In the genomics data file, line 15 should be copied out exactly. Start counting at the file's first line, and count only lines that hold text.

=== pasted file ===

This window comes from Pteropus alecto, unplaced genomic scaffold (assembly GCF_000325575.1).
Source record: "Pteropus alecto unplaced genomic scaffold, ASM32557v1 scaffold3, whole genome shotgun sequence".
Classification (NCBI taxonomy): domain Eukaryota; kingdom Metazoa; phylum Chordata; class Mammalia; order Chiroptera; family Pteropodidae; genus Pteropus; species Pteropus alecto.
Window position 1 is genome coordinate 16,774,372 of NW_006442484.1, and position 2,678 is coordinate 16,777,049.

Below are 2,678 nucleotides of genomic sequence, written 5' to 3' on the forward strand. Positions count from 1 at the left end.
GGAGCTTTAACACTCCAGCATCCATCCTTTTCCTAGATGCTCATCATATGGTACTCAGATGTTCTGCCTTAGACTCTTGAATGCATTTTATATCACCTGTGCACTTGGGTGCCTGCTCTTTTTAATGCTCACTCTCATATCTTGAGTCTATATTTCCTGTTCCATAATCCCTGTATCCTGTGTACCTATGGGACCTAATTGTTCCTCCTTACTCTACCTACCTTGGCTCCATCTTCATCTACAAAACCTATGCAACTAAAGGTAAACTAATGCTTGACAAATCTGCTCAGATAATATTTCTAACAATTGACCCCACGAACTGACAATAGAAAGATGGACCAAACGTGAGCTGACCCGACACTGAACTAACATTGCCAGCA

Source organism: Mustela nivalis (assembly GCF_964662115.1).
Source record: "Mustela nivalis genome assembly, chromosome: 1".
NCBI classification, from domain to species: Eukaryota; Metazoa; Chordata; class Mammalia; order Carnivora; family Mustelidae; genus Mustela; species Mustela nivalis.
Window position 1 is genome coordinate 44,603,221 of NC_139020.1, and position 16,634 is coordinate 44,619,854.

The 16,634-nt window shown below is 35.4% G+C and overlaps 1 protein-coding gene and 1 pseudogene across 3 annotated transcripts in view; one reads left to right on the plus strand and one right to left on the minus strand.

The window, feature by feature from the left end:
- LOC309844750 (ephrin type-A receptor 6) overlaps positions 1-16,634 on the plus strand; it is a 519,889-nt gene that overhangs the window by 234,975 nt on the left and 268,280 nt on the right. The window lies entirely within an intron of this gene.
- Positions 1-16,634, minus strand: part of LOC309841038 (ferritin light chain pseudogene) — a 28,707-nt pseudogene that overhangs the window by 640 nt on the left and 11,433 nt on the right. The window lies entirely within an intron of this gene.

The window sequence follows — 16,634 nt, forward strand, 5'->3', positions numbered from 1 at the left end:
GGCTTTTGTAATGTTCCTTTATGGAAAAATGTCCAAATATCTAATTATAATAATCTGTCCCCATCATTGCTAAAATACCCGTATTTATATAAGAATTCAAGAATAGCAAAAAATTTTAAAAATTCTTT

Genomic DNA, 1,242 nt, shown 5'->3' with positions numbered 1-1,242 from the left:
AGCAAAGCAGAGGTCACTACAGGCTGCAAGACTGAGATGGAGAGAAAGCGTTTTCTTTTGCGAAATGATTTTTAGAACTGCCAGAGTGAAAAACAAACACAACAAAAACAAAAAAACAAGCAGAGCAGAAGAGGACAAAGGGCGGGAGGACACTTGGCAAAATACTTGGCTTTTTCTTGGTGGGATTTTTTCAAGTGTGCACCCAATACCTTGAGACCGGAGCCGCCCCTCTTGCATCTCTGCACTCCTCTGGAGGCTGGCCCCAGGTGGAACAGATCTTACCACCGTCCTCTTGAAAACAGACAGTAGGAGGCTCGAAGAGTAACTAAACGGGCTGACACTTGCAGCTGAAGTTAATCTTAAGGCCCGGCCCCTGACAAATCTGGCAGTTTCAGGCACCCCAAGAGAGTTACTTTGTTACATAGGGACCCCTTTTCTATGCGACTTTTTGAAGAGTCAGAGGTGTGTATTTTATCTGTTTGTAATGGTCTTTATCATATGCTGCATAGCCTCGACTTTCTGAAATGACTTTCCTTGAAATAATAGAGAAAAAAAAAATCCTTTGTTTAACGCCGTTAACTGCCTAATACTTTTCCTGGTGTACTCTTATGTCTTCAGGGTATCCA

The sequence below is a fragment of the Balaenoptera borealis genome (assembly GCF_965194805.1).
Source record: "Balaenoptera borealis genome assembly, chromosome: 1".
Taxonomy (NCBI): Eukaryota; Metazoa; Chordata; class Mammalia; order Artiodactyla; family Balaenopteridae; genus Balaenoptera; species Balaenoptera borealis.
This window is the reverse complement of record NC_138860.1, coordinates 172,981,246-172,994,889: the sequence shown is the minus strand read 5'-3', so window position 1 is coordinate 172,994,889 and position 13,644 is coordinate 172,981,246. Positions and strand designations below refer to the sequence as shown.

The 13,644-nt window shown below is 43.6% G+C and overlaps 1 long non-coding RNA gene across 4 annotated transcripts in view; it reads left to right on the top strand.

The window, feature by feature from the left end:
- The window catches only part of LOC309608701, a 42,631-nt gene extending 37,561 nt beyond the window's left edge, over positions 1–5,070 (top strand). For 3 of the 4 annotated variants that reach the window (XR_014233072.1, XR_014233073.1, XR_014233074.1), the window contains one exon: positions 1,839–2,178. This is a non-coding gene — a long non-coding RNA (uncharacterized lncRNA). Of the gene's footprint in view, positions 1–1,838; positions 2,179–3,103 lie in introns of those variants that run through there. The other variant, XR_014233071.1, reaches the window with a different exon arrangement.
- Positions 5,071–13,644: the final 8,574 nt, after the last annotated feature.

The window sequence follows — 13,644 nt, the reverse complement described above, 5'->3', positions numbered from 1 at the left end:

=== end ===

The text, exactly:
The window sequence follows — 16,634 nt, forward strand, 5'->3', positions numbered from 1 at the left end: